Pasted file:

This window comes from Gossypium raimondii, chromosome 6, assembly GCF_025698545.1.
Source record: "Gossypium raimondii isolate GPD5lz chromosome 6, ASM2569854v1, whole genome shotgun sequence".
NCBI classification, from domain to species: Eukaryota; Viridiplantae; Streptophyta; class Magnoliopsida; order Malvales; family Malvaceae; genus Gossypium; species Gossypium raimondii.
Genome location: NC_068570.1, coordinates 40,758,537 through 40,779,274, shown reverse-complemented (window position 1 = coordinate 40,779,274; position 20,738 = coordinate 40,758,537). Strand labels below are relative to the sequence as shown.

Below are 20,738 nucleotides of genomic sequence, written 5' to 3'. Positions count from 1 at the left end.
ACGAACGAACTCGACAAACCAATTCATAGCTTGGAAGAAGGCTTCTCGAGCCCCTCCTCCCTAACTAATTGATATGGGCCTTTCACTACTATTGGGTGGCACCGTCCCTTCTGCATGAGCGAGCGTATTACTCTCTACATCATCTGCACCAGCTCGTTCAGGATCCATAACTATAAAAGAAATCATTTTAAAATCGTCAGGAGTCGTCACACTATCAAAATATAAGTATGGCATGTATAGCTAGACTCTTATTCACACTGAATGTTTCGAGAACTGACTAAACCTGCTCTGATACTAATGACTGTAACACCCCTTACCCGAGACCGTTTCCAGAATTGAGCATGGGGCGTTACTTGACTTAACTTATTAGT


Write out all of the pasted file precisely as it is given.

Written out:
This window comes from Gossypium raimondii, chromosome 6, assembly GCF_025698545.1.
Source record: "Gossypium raimondii isolate GPD5lz chromosome 6, ASM2569854v1, whole genome shotgun sequence".
NCBI classification, from domain to species: Eukaryota; Viridiplantae; Streptophyta; class Magnoliopsida; order Malvales; family Malvaceae; genus Gossypium; species Gossypium raimondii.
Genome location: NC_068570.1, coordinates 40,758,537 through 40,779,274, shown reverse-complemented (window position 1 = coordinate 40,779,274; position 20,738 = coordinate 40,758,537). Strand labels below are relative to the sequence as shown.

Below are 20,738 nucleotides of genomic sequence, written 5' to 3'. Positions count from 1 at the left end.
ACGAACGAACTCGACAAACCAATTCATAGCTTGGAAGAAGGCTTCTCGAGCCCCTCCTCCCTAACTAATTGATATGGGCCTTTCACTACTATTGGGTGGCACCGTCCCTTCTGCATGAGCGAGCGTATTACTCTCTACATCATCTGCACCAGCTCGTTCAGGATCCATAACTATAAAAGAAATCATTTTAAAATCGTCAGGAGTCGTCACACTATCAAAATATAAGTATGGCATGTATAGCTAGACTCTTATTCACACTGAATGTTTCGAGAACTGACTAAACCTGCTCTGATACTAATGACTGTAACACCCCTTACCCGAGACCGTTTCCAGAATTGAGCATGGGGCGTTACTTGACTTAACTTATTAGT